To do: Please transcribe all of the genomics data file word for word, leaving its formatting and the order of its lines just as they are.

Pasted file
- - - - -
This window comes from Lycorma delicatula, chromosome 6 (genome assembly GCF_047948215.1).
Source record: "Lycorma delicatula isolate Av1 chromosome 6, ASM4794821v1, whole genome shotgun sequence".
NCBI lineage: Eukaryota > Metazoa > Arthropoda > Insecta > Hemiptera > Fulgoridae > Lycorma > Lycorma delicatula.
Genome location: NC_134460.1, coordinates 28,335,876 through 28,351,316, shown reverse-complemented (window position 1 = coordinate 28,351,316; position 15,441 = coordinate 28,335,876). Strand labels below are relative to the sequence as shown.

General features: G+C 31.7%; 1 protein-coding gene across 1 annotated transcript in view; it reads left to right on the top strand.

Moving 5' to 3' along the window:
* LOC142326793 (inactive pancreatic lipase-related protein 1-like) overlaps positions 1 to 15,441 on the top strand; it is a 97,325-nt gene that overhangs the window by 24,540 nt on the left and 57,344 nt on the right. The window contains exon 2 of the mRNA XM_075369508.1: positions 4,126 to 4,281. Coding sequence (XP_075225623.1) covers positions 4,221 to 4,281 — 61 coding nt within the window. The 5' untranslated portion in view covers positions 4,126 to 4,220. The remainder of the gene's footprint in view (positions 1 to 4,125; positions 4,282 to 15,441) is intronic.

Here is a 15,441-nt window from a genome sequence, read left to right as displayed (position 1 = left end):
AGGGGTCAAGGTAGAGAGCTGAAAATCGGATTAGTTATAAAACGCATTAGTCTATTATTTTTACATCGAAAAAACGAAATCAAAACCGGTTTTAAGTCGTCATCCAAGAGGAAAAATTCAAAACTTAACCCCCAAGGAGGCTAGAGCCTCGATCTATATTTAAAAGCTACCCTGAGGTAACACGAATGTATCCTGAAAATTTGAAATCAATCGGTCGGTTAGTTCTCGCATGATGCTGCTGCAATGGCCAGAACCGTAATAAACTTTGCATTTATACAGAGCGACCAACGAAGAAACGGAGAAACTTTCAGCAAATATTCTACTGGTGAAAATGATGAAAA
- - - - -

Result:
This window comes from Lycorma delicatula, chromosome 6 (genome assembly GCF_047948215.1).
Source record: "Lycorma delicatula isolate Av1 chromosome 6, ASM4794821v1, whole genome shotgun sequence".
NCBI lineage: Eukaryota > Metazoa > Arthropoda > Insecta > Hemiptera > Fulgoridae > Lycorma > Lycorma delicatula.
Genome location: NC_134460.1, coordinates 28,335,876 through 28,351,316, shown reverse-complemented (window position 1 = coordinate 28,351,316; position 15,441 = coordinate 28,335,876). Strand labels below are relative to the sequence as shown.

General features: G+C 31.7%; 1 protein-coding gene across 1 annotated transcript in view; it reads left to right on the top strand.

Moving 5' to 3' along the window:
* LOC142326793 (inactive pancreatic lipase-related protein 1-like) overlaps positions 1 to 15,441 on the top strand; it is a 97,325-nt gene that overhangs the window by 24,540 nt on the left and 57,344 nt on the right. The window contains exon 2 of the mRNA XM_075369508.1: positions 4,126 to 4,281. Coding sequence (XP_075225623.1) covers positions 4,221 to 4,281 — 61 coding nt within the window. The 5' untranslated portion in view covers positions 4,126 to 4,220. The remainder of the gene's footprint in view (positions 1 to 4,125; positions 4,282 to 15,441) is intronic.

Here is a 15,441-nt window from a genome sequence, read left to right as displayed (position 1 = left end):
AGGGGTCAAGGTAGAGAGCTGAAAATCGGATTAGTTATAAAACGCATTAGTCTATTATTTTTACATCGAAAAAACGAAATCAAAACCGGTTTTAAGTCGTCATCCAAGAGGAAAAATTCAAAACTTAACCCCCAAGGAGGCTAGAGCCTCGATCTATATTTAAAAGCTACCCTGAGGTAACACGAATGTATCCTGAAAATTTGAAATCAATCGGTCGGTTAGTTCTCGCATGATGCTGCTGCAATGGCCAGAACCGTAATAAACTTTGCATTTATACAGAGCGACCAACGAAGAAACGGAGAAACTTTCAGCAAATATTCTACTGGTGAAAATGATGAAAA